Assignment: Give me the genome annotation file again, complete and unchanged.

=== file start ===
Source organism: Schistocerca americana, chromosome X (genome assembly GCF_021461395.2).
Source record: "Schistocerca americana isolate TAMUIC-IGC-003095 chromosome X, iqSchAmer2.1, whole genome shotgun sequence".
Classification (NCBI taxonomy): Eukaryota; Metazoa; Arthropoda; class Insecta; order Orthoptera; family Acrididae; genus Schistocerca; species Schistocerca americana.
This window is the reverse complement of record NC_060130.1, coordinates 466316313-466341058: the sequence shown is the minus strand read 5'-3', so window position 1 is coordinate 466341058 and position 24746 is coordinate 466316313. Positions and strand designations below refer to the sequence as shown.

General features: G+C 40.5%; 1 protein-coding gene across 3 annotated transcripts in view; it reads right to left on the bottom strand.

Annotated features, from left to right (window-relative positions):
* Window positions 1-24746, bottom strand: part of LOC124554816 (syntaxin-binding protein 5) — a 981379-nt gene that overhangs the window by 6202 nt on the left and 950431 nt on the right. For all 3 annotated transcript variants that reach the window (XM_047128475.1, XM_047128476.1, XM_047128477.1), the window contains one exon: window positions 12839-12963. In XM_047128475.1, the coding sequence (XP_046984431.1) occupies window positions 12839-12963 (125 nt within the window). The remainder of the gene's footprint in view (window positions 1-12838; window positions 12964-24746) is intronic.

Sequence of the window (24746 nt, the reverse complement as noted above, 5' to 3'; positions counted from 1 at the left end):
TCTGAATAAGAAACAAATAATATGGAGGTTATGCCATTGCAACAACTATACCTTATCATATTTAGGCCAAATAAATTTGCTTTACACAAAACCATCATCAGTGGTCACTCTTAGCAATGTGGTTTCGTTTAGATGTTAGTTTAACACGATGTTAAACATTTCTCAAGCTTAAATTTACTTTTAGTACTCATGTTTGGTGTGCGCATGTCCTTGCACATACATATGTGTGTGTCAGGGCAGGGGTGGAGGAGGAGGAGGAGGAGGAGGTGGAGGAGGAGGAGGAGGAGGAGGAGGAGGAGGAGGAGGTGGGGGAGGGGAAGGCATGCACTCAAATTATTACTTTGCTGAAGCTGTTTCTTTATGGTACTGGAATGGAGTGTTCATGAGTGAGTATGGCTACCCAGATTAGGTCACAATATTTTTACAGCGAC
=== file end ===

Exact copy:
Source organism: Schistocerca americana, chromosome X (genome assembly GCF_021461395.2).
Source record: "Schistocerca americana isolate TAMUIC-IGC-003095 chromosome X, iqSchAmer2.1, whole genome shotgun sequence".
Classification (NCBI taxonomy): Eukaryota; Metazoa; Arthropoda; class Insecta; order Orthoptera; family Acrididae; genus Schistocerca; species Schistocerca americana.
This window is the reverse complement of record NC_060130.1, coordinates 466316313-466341058: the sequence shown is the minus strand read 5'-3', so window position 1 is coordinate 466341058 and position 24746 is coordinate 466316313. Positions and strand designations below refer to the sequence as shown.

General features: G+C 40.5%; 1 protein-coding gene across 3 annotated transcripts in view; it reads right to left on the bottom strand.

Annotated features, from left to right (window-relative positions):
* Window positions 1-24746, bottom strand: part of LOC124554816 (syntaxin-binding protein 5) — a 981379-nt gene that overhangs the window by 6202 nt on the left and 950431 nt on the right. For all 3 annotated transcript variants that reach the window (XM_047128475.1, XM_047128476.1, XM_047128477.1), the window contains one exon: window positions 12839-12963. In XM_047128475.1, the coding sequence (XP_046984431.1) occupies window positions 12839-12963 (125 nt within the window). The remainder of the gene's footprint in view (window positions 1-12838; window positions 12964-24746) is intronic.

Sequence of the window (24746 nt, the reverse complement as noted above, 5' to 3'; positions counted from 1 at the left end):
TCTGAATAAGAAACAAATAATATGGAGGTTATGCCATTGCAACAACTATACCTTATCATATTTAGGCCAAATAAATTTGCTTTACACAAAACCATCATCAGTGGTCACTCTTAGCAATGTGGTTTCGTTTAGATGTTAGTTTAACACGATGTTAAACATTTCTCAAGCTTAAATTTACTTTTAGTACTCATGTTTGGTGTGCGCATGTCCTTGCACATACATATGTGTGTGTCAGGGCAGGGGTGGAGGAGGAGGAGGAGGAGGAGGTGGAGGAGGAGGAGGAGGAGGAGGAGGAGGAGGAGGAGGTGGGGGAGGGGAAGGCATGCACTCAAATTATTACTTTGCTGAAGCTGTTTCTTTATGGTACTGGAATGGAGTGTTCATGAGTGAGTATGGCTACCCAGATTAGGTCACAATATTTTTACAGCGAC